On the eve of the Volunteer Reading Help reception at the House of Commons, we have one more interview for you at Books and Adventures.
Charities like VRH depend on the generosity of businesses and individuals giving their time to a good cause. Just a few hours each week can help a child who is struggling with reading to develop confidence and a love of books and stories – but when money is tight and our lives are so busy, it’s sometimes hard to imagine giving up our time for others.
Mike Dickson is the man with an answer to this dilemma. A founder of the children’s charity Whizz-Kidz, he is an incredible, energetic advocate of generosity and philanthropy in the UK and beyond. His first book, The More You Give, played an important part in shaping my corporate outreach work; this summer sees the release of Please Take One, “a call to lead a more generous life, to maximize our life not our income.”
Mike kindly took time out of a busy schedule to answer a few questions on the benefits of volunteering at the individual and corporate levels.
Why should individuals and organisations be thinking about giving at a time when we are all tightening our belts?
Well these are two separate questions.
Organisations, quite simply because employees, customers, and shareholders now expect a business to have a life outside of just making a profit, to be actively engaged in their communities and aware of their environmental footprint. Buying clothes made in India by children who should be at school, or mowing down rainforest to produce palm oil is no longer acceptable. Especially among young consumers.
Individuals should give their time – by being generous to their families, their friends, their communities and to their planet – for it is ours/ theirs.
The forthcoming cuts are going to have a staggering impact on our communities – so it is up to us to become engaged and involved where we live – by helping, caring, teaching – as John Kennedy said ‘Ask not what your country can do, ask what you can do for your country’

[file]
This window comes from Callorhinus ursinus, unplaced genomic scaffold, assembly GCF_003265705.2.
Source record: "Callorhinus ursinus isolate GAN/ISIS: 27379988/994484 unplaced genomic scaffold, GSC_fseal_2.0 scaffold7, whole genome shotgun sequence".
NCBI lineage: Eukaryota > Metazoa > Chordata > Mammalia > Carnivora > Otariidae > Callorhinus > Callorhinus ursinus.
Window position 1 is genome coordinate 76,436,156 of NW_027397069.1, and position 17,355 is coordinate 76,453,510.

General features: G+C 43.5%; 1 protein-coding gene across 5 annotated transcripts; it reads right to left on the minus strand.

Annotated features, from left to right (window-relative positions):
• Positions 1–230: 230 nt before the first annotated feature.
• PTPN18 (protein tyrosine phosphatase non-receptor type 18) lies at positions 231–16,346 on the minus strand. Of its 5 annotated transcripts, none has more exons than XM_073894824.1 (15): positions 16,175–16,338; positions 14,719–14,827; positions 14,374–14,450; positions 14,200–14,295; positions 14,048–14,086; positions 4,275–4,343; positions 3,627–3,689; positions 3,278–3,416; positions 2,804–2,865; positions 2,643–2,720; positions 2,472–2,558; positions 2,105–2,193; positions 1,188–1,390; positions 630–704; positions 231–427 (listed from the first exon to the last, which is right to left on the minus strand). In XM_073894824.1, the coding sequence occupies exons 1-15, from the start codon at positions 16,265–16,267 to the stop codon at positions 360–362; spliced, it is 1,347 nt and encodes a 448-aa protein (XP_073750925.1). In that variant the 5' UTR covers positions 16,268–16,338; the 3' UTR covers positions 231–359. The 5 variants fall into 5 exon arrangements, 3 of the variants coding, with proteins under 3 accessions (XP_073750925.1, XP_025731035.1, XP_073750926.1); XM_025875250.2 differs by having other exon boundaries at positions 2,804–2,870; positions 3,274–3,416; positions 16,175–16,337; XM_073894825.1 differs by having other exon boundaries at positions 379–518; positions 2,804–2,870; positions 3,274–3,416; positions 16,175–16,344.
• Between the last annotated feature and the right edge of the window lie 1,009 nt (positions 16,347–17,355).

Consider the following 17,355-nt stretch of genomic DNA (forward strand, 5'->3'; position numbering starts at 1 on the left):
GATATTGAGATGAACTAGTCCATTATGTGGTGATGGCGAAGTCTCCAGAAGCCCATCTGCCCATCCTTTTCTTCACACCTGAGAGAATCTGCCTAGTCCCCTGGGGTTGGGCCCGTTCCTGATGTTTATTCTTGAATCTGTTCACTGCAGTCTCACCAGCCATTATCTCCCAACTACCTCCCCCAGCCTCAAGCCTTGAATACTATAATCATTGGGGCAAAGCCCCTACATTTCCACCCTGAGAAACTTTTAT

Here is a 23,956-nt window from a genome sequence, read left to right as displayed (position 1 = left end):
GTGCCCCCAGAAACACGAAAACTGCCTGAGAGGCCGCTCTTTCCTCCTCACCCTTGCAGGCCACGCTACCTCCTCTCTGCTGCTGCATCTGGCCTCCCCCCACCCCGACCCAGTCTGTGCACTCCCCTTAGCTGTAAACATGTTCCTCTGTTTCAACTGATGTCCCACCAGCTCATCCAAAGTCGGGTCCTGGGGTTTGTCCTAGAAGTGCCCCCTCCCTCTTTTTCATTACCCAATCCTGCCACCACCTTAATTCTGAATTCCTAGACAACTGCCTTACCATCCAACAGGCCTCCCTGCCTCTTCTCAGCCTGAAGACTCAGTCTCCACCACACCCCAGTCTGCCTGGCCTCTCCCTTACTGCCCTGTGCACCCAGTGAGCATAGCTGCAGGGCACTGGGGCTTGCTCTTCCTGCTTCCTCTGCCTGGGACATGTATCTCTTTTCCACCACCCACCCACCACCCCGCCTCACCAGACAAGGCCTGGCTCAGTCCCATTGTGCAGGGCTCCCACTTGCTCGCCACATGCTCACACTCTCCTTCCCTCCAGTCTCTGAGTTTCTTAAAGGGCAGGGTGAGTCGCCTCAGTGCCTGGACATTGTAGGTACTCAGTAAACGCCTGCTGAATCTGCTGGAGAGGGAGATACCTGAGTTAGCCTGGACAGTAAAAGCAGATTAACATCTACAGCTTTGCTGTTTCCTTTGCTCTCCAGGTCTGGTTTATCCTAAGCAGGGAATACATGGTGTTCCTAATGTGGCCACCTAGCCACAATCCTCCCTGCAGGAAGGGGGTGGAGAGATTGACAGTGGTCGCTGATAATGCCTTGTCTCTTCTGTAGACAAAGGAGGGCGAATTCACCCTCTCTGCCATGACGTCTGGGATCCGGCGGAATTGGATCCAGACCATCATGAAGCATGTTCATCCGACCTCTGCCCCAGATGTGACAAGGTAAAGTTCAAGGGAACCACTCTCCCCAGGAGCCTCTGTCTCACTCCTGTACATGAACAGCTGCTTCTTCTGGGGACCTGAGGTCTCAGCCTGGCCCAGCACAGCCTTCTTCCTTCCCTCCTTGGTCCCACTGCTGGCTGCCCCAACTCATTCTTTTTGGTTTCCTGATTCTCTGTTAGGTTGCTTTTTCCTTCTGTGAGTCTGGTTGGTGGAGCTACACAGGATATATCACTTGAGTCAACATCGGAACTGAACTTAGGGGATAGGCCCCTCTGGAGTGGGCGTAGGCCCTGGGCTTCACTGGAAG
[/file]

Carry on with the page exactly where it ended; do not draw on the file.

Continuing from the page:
Two pleasant side effects of a more generous approach to life are that companies will become more intelligent and better places to work; and individuals will become happier through contributing to others – there is lots of research to prove this.
What are the benefits of volunteering one’s time as a way of giving?
It gives you a sense of purpose; introduces you to other lives and worlds; stops you whinging on about what an awful day / week / time you have had – it is very difficult to remain fixated on your own problems when helping others are less fortunate. And it actively helps to improve the community you live in and the charity you are volunteering for.
What advice could you give people looking to volunteer their time with a charity or other organisation?
Go local, or if you are helping an overseas cause look for an association – e.g. if you love India help an NGO there.
Think about what you are really interested in, even what makes you angry. Then focus on finding charities or NGOs that work in those areas. Research them online, ask friends about them. Ring the charities up and ask them what sort of help they need, go and meet them – this is well worth it – see if you like the work, get on with or are inspired by the people working in the charity and so on.
Don’t get waylaid by City folk banging on about leverage, and Return On Investment – most of it is hubris and harmful. I have heard of NGO’s asking about gender equality policies in Africa – in the good old days they would have been captured and boiled alive in pots!
Your new project is all about generosity. Can you tell us more?
The book is called Please Take One – one step into a more generous life. We have all been living in a daft way for the last 20 or 30 years in the ruthless drive to accumulate material goods, and been encouraged to become individuals, independent etc. And we are now in a mess.
Please Take One is a call to lead a more generous life, to maximize our life not our income. There are chapters on happiness, enough, poverty in the UK (truly shocking), global poverty (how to help the bottom billion), and about the threat to our environment which.
There are some great stories, quotes and facts and list of ‘steps’ – suggested actions to lead a more generous life.
Please Take One is being soft launched at Ted Global in Oxford in July when we will also be starting a global movement to encourage generosity. For people to record generous acts they have done or witnessed and ones have happened to them. All of course ‘on line’ through the web, Facebook, Twitter etc – I have even had to learn to tweet! I am hugely looking forward to reading about people’s actions.
As the Talmud says ‘to save one life is as if you have saved the world’.
You can find out more about Mike’s writings, his charitable activities and his work advising companies about their charitable giving at http://www.themoreyougive.co.uk/
The final interview in the ‘VRH Trilogy’ will be with Julie Nixon, Director of Services at Volunteer Reading Help.
After that, Books and Adventures will be heading down under to investigate Pacific mythology, Australian children’s fiction, and the magic of landscape…